Posted by Curt on 6 February, 2023 at 12:52 pm. 1 comment.


By Tracy Beanz

Documents provided to UncoverDC from a whistleblower at the FBI reveal that the Bureau has combined the “Insider Threat” annual training module with the “Whistleblower” training module. This is as the Bureau takes further actions against legally recognized whistleblowers who have provided protected disclosures to Congress. Bureau sources tell UncoverDC that this is the first time FBI training has combined the two modules. It is perceived as a subtle but unmistakable sign from the FBI that protected whistleblower disclosures are considered in tandem with Insider Threat actions. “Unauthorized Disclosure” is now listed on the wheel of potential insider threats, something new to the training.

The group of whistleblowers, nicknamed “The Suspendables” by its members, contacted Congressman Jim Jordan last year. They have provided a myriad of information to Congress on the Bureau’s actions and policies, many of which are antithetical to its mission statement.
It is thought that the disclosures have led to the formation of a new committee, the Select Subcommittee on the Weaponization of the Federal Government,” after Republicans took the majority in the House of Representatives in November.
Among the disclosures already made public are several instances in which the Bureau has deviated from standard procedure to target Americans with counterintelligence investigations. Also disclosed was the fact that the FBI had its agents change the characterizations of J6 cases to make it appear as though there are thousands of cases of domestic white extremist violence spread across the country, when in actuality, nearly all those investigations originated from the incident at the Capitol on January 6, 2021.
The whistleblowers also provided an unclassified memo circulated within the Bureau that identifies common patriotic symbols and sayings with Militia Violent Extremism. That memo lists Ashli Babbitt as a potential martyr and a group called American Contingency, founded by father and special forces veteran Mike Glover, as a “militia network.” The group had been unjustly targeted—and cleared—by the FBI before the publication of the guidance.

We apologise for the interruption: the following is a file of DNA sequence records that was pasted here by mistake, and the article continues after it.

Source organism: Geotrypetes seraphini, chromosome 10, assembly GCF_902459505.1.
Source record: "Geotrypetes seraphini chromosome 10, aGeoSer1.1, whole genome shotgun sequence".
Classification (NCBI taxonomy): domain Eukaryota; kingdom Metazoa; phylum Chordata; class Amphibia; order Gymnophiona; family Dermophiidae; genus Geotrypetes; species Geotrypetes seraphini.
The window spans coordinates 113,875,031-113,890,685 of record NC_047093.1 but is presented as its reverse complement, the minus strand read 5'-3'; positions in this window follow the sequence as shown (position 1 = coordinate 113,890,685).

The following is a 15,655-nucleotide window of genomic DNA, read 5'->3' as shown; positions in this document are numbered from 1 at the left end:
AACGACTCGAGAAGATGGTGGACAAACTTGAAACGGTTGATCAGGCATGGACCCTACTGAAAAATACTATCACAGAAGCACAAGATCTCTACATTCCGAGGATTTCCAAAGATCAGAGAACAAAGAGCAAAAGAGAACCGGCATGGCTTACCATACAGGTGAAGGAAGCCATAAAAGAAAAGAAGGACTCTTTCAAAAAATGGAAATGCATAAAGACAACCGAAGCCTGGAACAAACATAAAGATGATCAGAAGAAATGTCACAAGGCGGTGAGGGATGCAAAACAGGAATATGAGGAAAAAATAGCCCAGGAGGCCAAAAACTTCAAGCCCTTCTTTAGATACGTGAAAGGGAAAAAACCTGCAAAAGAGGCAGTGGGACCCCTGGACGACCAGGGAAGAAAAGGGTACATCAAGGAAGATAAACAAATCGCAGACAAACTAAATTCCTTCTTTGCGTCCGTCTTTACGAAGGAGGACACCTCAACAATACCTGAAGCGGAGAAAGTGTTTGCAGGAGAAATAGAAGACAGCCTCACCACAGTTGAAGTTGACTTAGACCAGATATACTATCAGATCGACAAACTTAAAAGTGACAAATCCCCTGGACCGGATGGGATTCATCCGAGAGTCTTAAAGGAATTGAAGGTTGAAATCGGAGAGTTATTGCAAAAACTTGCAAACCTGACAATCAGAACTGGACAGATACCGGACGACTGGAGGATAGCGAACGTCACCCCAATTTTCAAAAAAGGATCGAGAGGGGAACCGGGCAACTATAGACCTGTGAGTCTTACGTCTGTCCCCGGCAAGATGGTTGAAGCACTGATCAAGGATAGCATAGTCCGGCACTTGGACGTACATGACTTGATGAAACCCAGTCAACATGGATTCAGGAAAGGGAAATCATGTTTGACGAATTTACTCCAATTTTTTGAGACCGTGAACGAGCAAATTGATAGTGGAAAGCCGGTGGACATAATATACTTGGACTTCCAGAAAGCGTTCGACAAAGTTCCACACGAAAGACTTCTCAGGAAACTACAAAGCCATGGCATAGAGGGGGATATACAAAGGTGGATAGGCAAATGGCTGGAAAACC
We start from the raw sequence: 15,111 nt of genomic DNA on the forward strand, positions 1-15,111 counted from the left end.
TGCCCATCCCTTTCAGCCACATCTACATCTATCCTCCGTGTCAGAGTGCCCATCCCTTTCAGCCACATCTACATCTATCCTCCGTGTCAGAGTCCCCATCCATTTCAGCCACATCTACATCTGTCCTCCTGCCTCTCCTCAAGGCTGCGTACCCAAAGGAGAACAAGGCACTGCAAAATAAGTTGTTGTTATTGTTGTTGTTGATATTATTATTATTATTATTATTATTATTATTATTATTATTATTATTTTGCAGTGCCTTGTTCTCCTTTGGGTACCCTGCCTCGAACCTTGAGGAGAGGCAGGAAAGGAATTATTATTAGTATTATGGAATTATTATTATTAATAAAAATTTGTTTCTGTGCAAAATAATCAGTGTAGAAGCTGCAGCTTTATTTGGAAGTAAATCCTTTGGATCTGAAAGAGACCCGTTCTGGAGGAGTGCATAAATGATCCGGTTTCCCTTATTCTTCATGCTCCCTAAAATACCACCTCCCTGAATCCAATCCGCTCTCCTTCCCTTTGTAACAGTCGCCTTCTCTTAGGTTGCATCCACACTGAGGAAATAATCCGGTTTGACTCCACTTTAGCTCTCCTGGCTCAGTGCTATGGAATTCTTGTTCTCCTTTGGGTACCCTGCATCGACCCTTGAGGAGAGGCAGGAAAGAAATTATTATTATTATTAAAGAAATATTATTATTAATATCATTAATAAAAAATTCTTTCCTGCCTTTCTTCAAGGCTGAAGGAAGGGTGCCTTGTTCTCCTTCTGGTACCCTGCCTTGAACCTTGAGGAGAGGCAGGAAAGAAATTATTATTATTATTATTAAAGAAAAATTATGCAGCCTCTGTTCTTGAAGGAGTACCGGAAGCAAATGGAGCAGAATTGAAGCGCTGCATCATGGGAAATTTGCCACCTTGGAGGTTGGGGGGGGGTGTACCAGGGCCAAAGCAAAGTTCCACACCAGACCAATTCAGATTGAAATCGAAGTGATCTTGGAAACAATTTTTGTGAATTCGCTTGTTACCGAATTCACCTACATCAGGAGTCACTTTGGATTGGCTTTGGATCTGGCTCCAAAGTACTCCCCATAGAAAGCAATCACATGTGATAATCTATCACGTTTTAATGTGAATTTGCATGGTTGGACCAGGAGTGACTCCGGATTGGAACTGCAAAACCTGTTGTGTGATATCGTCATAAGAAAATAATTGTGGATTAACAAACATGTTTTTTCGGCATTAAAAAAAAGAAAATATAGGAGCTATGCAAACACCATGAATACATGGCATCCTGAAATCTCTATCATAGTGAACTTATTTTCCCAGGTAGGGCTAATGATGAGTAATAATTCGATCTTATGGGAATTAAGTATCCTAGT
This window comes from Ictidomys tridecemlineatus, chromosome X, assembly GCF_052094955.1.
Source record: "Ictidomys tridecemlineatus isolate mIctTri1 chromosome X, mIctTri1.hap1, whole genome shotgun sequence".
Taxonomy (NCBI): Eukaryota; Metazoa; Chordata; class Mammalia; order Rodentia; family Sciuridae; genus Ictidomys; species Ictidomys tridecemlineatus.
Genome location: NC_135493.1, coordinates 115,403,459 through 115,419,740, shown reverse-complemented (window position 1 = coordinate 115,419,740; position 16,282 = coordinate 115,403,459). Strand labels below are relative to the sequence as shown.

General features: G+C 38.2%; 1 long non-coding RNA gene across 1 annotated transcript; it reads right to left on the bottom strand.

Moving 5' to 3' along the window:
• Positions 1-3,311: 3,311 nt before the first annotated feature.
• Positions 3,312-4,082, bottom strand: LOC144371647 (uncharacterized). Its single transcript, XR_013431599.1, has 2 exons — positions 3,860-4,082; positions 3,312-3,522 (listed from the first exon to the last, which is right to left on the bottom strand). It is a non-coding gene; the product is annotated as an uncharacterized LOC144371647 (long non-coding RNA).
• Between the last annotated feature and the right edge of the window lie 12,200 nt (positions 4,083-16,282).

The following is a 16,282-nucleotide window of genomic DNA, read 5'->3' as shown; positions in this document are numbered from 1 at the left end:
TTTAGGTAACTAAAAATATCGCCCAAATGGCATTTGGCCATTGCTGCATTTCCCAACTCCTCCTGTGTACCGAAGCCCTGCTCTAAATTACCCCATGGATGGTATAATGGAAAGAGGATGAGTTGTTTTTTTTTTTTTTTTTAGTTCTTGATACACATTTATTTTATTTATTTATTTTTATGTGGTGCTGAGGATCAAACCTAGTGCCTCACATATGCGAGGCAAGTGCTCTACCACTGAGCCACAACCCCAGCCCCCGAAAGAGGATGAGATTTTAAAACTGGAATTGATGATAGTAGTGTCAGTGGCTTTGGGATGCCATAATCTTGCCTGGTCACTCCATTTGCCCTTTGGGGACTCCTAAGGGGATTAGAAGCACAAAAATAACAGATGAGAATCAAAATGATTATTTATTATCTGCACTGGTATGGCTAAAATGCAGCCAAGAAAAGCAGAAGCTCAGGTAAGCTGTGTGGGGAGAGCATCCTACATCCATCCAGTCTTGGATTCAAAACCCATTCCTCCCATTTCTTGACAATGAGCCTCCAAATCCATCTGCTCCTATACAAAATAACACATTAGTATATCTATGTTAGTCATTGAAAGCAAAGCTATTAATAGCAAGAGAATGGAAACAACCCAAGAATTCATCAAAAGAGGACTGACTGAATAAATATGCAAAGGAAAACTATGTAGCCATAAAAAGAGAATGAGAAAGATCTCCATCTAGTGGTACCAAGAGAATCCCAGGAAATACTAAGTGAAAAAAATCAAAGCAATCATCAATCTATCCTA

The disclosures also revealed that the FBI directed agents to use a tailored “threat tag” to attach to cases involving investigations of concerned parents at school board meetings. This information came as Merrick Garland testified in the Senate to the contrary and after the National School Board Association faced harsh criticism for a letter it sent to the Biden Administration requesting federal help to target concerned parents. It was later uncovered that the White House communicated with the NSBA as they drafted the letter.

Further inflaming the issue, AG Garland admitted under oath in a senate hearing that he didn’t corroborate or investigate incidents contained in the letter to validate whether they were true. One of the incidents mentioned in the NSBA communication referenced an angry father in VA. His daughter had been sexually assaulted in the bathroom by a student purporting to be transgender. It was later reported that the school board had lied about that incident when speaking to the girl’s parents and that the student who assaulted their daughter had done it again at another school once he was transferred.
Two in the group of whistleblowers, Kyle Seraphin and Steve Friend, have gone public. They have been vocal about the retaliation they have faced at the hands of the Bureau, having been indefinitely suspended without pay and losing their security clearances. Neither had any instances of wrongdoing while at the FBI, and Seraphin had received accolades several months before he was placed on suspension. Recently the FBI denied a request from Friend to obtain paid employment outside of the government. Both have been held in limbo without income since last year as they await responses from the OPR on unrelated (and unfounded) accusations.

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